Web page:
The immediate effect of a 5-minute flexed posture on lumbar spine reposition sense
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Citation:Pantelides, M. (2009). The immediate effect of a 5-minute flexed posture on lumbar spine reposition sense. Unpublished thesis submitted in partial fulfillment of the degree of Master of Osteopathy, Unitec Institute of Technology, New Zealand.
Permanent link to Research Bank record:https://hdl.handle.net/10652/1343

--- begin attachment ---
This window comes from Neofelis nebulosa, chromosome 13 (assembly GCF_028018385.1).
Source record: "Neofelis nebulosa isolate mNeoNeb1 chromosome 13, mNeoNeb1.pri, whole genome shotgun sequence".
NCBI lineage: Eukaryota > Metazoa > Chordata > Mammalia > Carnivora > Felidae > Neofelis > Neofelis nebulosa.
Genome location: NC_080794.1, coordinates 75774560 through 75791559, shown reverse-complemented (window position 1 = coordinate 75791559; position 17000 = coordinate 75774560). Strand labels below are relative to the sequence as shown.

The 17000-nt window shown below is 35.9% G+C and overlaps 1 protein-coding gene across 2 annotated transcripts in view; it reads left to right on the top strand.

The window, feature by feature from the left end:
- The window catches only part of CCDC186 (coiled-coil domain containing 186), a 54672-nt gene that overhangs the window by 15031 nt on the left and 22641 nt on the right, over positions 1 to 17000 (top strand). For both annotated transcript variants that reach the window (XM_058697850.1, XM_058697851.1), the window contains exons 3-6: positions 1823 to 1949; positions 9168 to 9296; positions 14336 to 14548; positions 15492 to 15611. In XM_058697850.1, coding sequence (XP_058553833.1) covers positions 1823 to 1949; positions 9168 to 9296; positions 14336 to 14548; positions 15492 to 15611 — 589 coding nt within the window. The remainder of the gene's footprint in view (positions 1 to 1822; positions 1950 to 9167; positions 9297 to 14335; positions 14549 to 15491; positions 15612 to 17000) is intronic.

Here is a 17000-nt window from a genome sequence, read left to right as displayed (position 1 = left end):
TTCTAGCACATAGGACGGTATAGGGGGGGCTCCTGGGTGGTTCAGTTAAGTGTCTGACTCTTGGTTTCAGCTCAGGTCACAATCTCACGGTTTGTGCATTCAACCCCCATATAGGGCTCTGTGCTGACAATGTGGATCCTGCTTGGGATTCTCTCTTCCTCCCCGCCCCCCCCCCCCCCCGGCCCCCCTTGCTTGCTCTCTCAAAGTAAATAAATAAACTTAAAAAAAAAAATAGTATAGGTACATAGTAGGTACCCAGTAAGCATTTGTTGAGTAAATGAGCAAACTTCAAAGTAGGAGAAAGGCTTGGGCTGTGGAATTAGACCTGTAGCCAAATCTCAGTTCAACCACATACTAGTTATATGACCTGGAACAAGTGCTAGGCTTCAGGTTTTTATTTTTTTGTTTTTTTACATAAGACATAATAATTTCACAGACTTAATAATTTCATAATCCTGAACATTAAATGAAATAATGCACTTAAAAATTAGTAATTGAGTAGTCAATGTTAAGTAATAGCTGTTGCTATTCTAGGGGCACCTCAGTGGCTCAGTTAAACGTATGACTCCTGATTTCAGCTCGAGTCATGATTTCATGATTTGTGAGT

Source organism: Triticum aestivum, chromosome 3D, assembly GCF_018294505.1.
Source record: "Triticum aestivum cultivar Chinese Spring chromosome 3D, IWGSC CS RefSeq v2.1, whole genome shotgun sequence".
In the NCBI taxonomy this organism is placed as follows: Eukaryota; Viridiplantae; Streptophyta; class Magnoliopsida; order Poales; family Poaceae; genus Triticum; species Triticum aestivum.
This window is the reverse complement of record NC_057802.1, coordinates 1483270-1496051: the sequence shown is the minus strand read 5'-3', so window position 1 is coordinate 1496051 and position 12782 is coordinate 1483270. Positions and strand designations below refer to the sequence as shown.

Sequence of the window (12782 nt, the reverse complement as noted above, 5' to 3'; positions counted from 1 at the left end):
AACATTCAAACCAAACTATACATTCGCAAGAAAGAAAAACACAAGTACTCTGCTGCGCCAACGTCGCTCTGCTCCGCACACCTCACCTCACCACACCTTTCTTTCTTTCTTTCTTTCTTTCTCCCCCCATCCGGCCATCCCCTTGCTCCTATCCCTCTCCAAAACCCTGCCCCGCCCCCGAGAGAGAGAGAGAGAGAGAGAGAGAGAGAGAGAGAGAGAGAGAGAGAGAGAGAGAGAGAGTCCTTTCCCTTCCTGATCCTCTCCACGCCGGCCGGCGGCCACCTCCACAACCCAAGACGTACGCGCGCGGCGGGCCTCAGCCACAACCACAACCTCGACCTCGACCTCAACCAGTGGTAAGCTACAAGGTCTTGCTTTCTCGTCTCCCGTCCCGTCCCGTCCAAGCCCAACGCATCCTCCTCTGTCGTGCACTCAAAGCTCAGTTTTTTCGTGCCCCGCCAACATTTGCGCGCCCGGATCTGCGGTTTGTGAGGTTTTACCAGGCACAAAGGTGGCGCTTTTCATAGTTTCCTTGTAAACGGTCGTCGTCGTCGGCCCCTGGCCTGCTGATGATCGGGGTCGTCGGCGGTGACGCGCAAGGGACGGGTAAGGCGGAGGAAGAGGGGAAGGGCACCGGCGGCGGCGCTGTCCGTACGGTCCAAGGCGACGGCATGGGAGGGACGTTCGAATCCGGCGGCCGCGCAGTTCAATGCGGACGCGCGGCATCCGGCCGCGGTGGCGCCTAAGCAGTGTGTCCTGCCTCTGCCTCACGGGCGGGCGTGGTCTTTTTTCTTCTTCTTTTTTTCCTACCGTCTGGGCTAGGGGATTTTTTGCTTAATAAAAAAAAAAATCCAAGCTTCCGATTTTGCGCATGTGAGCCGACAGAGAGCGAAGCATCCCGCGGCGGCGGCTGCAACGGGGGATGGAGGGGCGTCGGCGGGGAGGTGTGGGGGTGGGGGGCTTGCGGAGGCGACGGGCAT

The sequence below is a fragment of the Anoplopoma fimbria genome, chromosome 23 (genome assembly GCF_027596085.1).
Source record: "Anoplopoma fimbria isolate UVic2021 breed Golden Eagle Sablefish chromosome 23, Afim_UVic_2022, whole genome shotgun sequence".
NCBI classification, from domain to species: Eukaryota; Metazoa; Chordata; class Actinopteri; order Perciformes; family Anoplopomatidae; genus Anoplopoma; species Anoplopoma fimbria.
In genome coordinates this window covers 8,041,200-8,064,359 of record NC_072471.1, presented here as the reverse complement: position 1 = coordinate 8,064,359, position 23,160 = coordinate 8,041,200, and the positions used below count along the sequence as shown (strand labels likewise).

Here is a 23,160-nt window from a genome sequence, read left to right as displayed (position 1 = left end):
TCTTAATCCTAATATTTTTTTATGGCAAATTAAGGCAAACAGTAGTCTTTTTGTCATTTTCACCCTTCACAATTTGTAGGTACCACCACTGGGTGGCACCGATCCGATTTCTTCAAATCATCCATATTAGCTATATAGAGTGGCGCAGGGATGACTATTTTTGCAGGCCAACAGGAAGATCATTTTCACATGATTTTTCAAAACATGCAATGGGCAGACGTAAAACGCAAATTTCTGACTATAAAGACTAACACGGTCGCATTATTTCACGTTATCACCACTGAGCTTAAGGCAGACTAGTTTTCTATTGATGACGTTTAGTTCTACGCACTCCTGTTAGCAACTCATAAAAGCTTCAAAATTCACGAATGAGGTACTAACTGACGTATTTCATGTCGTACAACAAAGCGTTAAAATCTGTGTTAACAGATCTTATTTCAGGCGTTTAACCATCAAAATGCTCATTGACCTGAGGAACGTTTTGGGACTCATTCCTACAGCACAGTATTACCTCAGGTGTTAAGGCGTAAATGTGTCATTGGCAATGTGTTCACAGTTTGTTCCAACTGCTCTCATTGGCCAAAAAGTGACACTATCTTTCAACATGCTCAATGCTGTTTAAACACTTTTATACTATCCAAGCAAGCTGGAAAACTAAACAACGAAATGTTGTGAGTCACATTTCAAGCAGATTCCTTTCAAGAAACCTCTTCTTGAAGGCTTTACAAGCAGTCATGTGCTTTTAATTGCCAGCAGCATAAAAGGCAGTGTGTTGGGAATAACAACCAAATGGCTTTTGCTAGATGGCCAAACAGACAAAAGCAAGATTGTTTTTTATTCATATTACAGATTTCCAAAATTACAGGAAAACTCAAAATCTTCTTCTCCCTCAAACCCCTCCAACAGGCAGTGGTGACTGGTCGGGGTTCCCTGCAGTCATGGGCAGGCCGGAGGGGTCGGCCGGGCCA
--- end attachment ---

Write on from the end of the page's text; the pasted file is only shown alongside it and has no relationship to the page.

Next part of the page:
Proprioceptive control is considered important for maintenance of spinal stability and prevention of injury, and evidence exists to suggest that spinal proprioceptive structures, which are reflexive and viscoelastic, may be challenged by prolonged flexed postures. Alteration to lumbar spine position sense has been associated with low back pain patients; however, there has been little investigation into the effect different postural interventions may have on lumbar spine position sense in asymptomatic subjects. The aim of the current study was to investigate lumbar spine position sense after a 5-minute flexed posture in asymptomatic subjects. This dissertation is comprised of two main sections; a literature review followed by a manuscript for a research report that has been prepared in accordance with submission requirements for Manual Therapy. Following a familiarisation procedure, 30 asymptomatic subjects undertook two position sense tests to a neutral lumbar spine posture in the sagittal plane; one following a 5-minute fully flexed seated posture, one following a 5-minute sidelying posture, with a 15-minute interval in between tests. Absolute errors were calculated from data recorded by two orientation sensors, and compared between groups. Results showed a reduced lumbar spine reposition sense following 5-minutes in a flexed posture as compared with following 5-minutes in a sidelying position (p=0.042), mean difference 2.7° (95% CI 0.10 to 5.29°). The implications of this finding in relation to injury are discussed.